Engineering salaries were on average reportedly around £47,000 for electronic engineers, and at least £32,000 for the those referred to as ‘environment professionals’.
The salary increase is seen as a bid to increase the number of candidates entering the sector, which interestingly concurs with a rise of 7.5% year-on-year of advertised engineering job vacancies.
Scotland to Northern Ireland bridge proposal
Boris Johnson’s suggestion to France’s president Emmanuel Macron about the bridge between France and the UK has opened up the debate on a long running idea for a link between either Wales or Scotland and Ireland. There are four possible routes that have been proposed with one of them being a bridge between Portpatrick in Scotland and Larne, County Antrim, Northern Ireland. The link could potentially be around 25 miles long, and cost an estimated £20 billion pounds. Two senior DUP MP’s have reopened the pathway for new feasibility studies; the last one was carried out in 2015.
The bridge if built, would mean that this would be one of the biggest infrastructure projects in history in the UK. The business argument for the link in the form of a bridge or tunnel, says DUP senior MP, it would “have a major positive impact on both countries economically” and “is entirely feasible”.
Alan Dunlop, a professor of Architecture at Liverpool University even went as far as to suggest it would create a “Celtic powerhouse”. However, some critics argue that the Channel Tunnel across the English Channel was considered to do something similar and has so far struggled to make a significant profit itself. However, the benefits can be considered to be both tangible and non-tangible when you take into account the social advantages.
In terms of engineering, the proposed ideas can take one of two main forms – a bridge or a tunnel. The construction of a bridge would be cheaper, and the Larne-Portpatrick link proposal benefits from more sheltered coastlines and waterways with a lower level of shipping traffic. However, access to the bridge from both of the coastlines will mean a large volume of traffic travelling through relatively remote areas – meaning more infrastructural. changes on land. There is also the issue of an area known as Beaufort’s Dyke, a two-mile-wide, 30-mile-long, deep trench located off of the Scottish coast that was also used as a dump for unwanted munitions after World War 2. This is before structural and construction challenges for the potentially 21-25-mile-long bridge are even considered.
A tunnel would provide a better link between the more populated areas of Ireland and Scotland, with the Irish Academy of Engineering proposing a Dublin to Pembrokeshire, 50-mile-long rail tunnel. But this will mean the costs will rise considerably. The requirement for a ventilation island halfway across the sea above the tunnel will also add considerably to the cost.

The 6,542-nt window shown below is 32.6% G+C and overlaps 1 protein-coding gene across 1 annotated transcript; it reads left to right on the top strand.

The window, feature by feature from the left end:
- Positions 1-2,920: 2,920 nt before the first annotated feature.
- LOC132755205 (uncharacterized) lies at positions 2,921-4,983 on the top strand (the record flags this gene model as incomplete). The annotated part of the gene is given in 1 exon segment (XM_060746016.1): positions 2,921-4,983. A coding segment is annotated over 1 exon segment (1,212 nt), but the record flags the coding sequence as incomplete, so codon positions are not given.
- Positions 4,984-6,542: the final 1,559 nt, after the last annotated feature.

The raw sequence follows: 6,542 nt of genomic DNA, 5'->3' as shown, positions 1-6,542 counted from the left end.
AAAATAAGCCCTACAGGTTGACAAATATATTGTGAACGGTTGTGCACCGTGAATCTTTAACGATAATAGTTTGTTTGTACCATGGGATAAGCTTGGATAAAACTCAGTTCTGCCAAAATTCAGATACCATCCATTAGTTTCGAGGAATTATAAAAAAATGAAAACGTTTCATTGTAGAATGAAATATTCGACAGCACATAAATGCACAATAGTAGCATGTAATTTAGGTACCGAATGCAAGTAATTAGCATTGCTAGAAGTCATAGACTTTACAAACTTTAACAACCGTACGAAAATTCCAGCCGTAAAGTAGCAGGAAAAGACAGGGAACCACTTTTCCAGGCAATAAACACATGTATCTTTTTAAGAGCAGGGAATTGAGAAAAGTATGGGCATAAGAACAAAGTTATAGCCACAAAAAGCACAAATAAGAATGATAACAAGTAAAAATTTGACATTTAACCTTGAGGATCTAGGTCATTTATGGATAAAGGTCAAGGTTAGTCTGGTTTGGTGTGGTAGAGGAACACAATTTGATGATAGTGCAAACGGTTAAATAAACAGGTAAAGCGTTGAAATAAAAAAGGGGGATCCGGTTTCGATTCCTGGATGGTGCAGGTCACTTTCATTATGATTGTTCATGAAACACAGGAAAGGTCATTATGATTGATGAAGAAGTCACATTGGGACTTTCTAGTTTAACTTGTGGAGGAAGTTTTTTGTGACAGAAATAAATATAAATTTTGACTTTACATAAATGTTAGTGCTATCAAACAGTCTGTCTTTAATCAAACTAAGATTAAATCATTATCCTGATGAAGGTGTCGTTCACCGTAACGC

With the Conservatives and the DUP in a parliamentary partnership, and talks about to open between the Scottish government and Northern Ireland, we almost certainly have not heard the last of this particular proposal.
Space computing for dummies
Computers in space have to endure extremes in their environment, such as vast changes of temperature and considerably higher than normal levels of radiation. These environmental factors affect the computing power and functionality of the computers onboard any spacecraft, meaning computers can become slower, unreliable and use more power than normal, amongst other issues. The problems with functionality and the limits of current computing power has limited the amount of research that can be executed in space, as there are also problems with remote configuration and controlling of such computers.
This “ultimate challenge” (says Alan George, founder of SHREC) of producing stable and fully functional computing in space has made huge steps forward recently by the work of engineers and scientists at the University of Pittsburgh NSF Centre for Space, High Performance and Resilient Computing (SHREC). Engineers at the centre have produced a reconfigurable, hybrid space computer that is capable of withstanding environmental extremes with high levels of reliability and speed, whilst lowering cost, size and power requirements. This super computer is known as the Space Test Programme – Houston 6 (STP- H6) and is capable of being remotely controlled from its university base on Earth. The chassis has been designed to meet the mechanical, thermal and ventilation needs of the computer in collaboration with the Swanson School of Engineering’s Department of Mechanical Engineering and Materials Science (MEMS), a first for the school.
The STP- H6 has passed harsh environmental tests, and is due to board the International Space Station (ISS) in around a years’ time.